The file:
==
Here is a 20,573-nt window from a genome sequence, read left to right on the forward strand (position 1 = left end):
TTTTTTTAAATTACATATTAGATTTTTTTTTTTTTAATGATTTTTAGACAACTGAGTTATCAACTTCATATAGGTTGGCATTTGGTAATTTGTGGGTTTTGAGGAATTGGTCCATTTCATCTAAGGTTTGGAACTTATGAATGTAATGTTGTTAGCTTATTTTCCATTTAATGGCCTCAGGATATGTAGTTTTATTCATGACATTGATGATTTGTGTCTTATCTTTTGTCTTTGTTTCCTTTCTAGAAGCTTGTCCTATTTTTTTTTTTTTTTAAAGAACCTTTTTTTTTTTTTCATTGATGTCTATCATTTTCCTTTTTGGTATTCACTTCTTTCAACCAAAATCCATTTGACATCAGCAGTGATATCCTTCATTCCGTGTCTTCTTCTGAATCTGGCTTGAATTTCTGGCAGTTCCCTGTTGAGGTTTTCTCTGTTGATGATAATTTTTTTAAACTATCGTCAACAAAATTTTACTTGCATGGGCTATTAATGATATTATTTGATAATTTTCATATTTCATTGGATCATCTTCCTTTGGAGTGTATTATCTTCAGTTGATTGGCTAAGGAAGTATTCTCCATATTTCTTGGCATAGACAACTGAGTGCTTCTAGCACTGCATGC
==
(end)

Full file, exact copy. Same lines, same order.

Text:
Here is a 20,573-nt window from a genome sequence, read left to right on the forward strand (position 1 = left end):
TTTTTTTAAATTACATATTAGATTTTTTTTTTTTTAATGATTTTTAGACAACTGAGTTATCAACTTCATATAGGTTGGCATTTGGTAATTTGTGGGTTTTGAGGAATTGGTCCATTTCATCTAAGGTTTGGAACTTATGAATGTAATGTTGTTAGCTTATTTTCCATTTAATGGCCTCAGGATATGTAGTTTTATTCATGACATTGATGATTTGTGTCTTATCTTTTGTCTTTGTTTCCTTTCTAGAAGCTTGTCCTATTTTTTTTTTTTTTTAAAGAACCTTTTTTTTTTTTTCATTGATGTCTATCATTTTCCTTTTTGGTATTCACTTCTTTCAACCAAAATCCATTTGACATCAGCAGTGATATCCTTCATTCCGTGTCTTCTTCTGAATCTGGCTTGAATTTCTGGCAGTTCCCTGTTGAGGTTTTCTCTGTTGATGATAATTTTTTTAAACTATCGTCAACAAAATTTTACTTGCATGGGCTATTAATGATATTATTTGATAATTTTCATATTTCATTGGATCATCTTCCTTTGGAGTGTATTATCTTCAGTTGATTGGCTAAGGAAGTATTCTCCATATTTCTTGGCATAGACAACTGAGTGCTTCTAGCACTGCATGC